Baseball Prospectus released their Top 101 prospects for 2018 and one Cub made the list. Adbert Alzolay came in at #95. Here is what John Eshleman of BP had to say about Adbert:
Alzolay has a starter’s delivery in a reliever’s body with a change-up that could push him to either role. Currently, the pitch is not playable to turn over MLB rotations, but he could right now get outs from a bullpen with his FB/SL combination, playing to higher end of velo band in short stints. The relative quietness of his delivery given his size, a result of plus athleticism and a strong lower half that stabilizes his delivery. I project change up and command improvement enough to keep Alzolay in an MLB rotation.
While Theo Epstein and the Cubs see Alzolay as a starter for now, Adbert still has some work to do to get there.
MLB Pipeline announced they will release their latest Cubs’ Top 30 Prospect list on Thursday February 22. Over the offseason, I have been keeping track of the prospect rankings and assigning points to where each player has been ranked. Using Baseball America, Fangraphs, John Sickels, Keith Law, Pipeline, and Baseball Prospectus, the leader in points right now is Adbert Alzolay followed by Aramis Ademan. Only one point separates the two. Pitcher Jose Albertos rounds out the top three. Then it is a while until fourth place. Here are the top nine point values so far.
Ademan – 55
Lange – 36
de la Cruz – 30
Little – 27
Caratini – 25
Hatch – 19
Tseng – 12
I did include my Top 21’s top 10 in these results. However, I did not include Caratini as I don’t consider him a prospect. Normally, I usually include Cubs Den’s rankings, but this year Michael Ernst’s did not rank them. Rather he placed them in tiers. Although, Michael did have Jose Albertos as the lone Tier 1 prospect. I don’t think that his ranking them would have changed the list and its point totals and rankings much.
I don’t really think MLB Pipeline’s list will change many people’s perceptions of either prospect or the Cubs as a whole. It has been a while since the Cubs did not had a clearly defined top prospect, let alone a top 100.
I hope that this summer sees some prospects like Albertos, Ademan, and Lange matriculate up to full season ball and onto prospect lists. Maybe next winter the Cubs could get 3-4 names on a list.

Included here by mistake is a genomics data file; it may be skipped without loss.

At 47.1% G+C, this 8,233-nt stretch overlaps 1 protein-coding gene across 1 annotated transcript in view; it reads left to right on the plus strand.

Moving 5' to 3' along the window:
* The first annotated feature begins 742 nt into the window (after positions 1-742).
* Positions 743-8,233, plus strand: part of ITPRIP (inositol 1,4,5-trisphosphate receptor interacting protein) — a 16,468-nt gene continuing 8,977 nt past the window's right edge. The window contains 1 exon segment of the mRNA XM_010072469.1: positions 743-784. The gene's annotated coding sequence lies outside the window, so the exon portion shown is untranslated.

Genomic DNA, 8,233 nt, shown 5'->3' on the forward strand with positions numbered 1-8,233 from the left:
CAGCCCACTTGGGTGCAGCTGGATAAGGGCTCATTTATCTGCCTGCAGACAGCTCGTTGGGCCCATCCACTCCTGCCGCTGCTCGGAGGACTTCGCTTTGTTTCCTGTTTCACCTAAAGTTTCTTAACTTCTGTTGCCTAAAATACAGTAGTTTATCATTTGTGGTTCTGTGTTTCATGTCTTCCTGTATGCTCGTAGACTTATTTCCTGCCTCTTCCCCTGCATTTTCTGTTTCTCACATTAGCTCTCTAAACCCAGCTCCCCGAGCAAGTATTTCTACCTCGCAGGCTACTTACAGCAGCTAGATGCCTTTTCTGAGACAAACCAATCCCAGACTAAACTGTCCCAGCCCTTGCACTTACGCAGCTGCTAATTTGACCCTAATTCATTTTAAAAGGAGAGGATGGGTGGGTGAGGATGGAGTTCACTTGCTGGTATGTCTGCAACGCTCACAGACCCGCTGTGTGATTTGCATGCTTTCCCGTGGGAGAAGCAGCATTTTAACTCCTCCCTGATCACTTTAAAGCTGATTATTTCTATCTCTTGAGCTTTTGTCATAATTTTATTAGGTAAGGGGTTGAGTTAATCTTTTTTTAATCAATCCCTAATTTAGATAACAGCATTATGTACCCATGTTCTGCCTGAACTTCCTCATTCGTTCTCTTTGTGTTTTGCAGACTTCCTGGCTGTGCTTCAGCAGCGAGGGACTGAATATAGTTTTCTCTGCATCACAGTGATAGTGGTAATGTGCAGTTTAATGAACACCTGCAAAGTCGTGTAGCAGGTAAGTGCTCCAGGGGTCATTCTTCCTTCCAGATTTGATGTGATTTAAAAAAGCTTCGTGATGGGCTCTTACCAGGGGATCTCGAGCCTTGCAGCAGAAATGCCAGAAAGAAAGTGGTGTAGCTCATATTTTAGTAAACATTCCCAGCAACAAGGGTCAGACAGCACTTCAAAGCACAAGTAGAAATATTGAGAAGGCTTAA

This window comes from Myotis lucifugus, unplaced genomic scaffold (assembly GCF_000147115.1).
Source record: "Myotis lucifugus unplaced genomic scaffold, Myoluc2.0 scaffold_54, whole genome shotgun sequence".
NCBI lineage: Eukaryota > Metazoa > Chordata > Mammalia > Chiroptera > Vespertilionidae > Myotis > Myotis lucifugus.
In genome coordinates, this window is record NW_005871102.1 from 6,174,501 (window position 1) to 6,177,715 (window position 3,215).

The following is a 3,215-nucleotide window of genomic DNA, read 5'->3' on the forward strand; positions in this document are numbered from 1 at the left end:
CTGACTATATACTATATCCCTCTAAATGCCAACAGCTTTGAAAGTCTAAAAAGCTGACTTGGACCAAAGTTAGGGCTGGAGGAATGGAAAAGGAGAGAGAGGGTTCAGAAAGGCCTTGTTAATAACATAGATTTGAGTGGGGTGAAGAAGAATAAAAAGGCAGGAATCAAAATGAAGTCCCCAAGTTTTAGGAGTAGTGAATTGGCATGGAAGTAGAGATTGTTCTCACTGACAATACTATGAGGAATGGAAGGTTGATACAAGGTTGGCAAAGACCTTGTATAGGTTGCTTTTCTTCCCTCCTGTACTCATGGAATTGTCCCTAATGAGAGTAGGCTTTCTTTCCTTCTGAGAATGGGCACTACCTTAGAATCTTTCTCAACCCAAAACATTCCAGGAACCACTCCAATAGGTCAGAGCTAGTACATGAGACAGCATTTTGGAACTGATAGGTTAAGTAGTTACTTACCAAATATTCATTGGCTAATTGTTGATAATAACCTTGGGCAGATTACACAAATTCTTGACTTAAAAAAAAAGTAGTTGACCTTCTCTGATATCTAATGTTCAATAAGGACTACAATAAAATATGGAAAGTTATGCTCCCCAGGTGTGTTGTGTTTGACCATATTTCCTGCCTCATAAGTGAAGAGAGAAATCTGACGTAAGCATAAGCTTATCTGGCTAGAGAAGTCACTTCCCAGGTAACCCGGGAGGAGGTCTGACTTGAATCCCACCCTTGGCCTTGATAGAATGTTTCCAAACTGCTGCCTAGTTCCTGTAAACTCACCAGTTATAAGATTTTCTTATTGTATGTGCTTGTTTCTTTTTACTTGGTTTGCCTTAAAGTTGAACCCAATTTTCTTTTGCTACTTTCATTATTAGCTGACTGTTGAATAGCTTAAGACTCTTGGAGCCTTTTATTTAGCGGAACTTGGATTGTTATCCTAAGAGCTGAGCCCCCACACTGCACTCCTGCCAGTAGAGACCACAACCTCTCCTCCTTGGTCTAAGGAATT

Also in prospect news, Fangraphs released their KOTAH projections. The list is a projection of WAR for the next five years at the MLB level. Two Cubs made the list. Charcer Burks came in at #61 with a projected WAR of 5 and Victor Caratini came in at #35 with a 6.7 WAR projection. I did not see Burks like that, but I like that he is highly thought of after a brilliant first half in 2017.
Just throwing this out there…
I am wanting to do profiles of two prospects but I don’t have pictures of them, yet. One is of Danis Correa, a pitcher who threw in just two games for Mesa after coming over from the DSL. The other is Jesus Tejada, who threw in the DSL the past two summers.
This week, come Wednesday, Fernando Kelli gets profiled in the “Leveling Up” series. I really enjoyed profiling the excitement for the young outfielder. I also have two spring training previews for the major league camp and the minor league camp in the works for this week. The major league post hits Monday, the minors on Friday.
Baseball Cards of the Week
By Todd Johnson
Lists, Lists, and More Lists
It was a pretty exciting week as far as lists go. On Monday, Keith Law released his top 100 prospect list. Two Cub prospects, Aramis Ademan and Adbert Alzolay, found their names in the second half of the list. In addition, Jose Albertos later made Law’s “Just Missed List” of 10 prospects outside the top 100. That is a great sign heading into the season for Jose and the Cubs. On Friday, Law ranked the Cubs very low in his annual farm system rankings (subscription required). No shocker there.
Over the past two weeks, MLB Pipeline listed their top 10 prospects at each position in the minors. Catcher Victor Caratini was the only Cub prospect to make any position list and he came in at number 10.
And then last night, MLB Pipeline released their top 100 prospects. I did not expect to see any Cubs make the list as Jim Callis spoke previously that it would be very hard to get a Cub on there. And no Cub made it.
Starting in about a week, MLB Pipeline will be putting out their top 30 prospects for each MLB team. Alzolay looks to be their number one prospect on that list for the Cubs.
— Jonathan Mayo (@JonathanMayo) January 28, 2018
Spring Training Invitees
With just two weeks until the beginning of Spring Training, the Cubs began assembling the camp roster this week. In addition to minor league players on the 40 man like Mark Zagunis, Adbert Alzolay, and Duane Underwood, the Cubs invited 19 other non-rostered players to come to camp. They include:
Pitchers: Anthony Bass, Craig Brooks, David Garner, Justin Hancock, Thomas Hatch, Williams Perez, Alberto Baldonado, Daniel Camarena, and Kyle Ryan.
Infielders: Ryan Court, Mike Freeman, Jason Vosler, and Chesny Young.
Outfielders: Jacob Hannemann and Bijan Rademacher.
Catchers: Taylor Davis, Chris Gimenez, Ian Rice, and Ali Solis.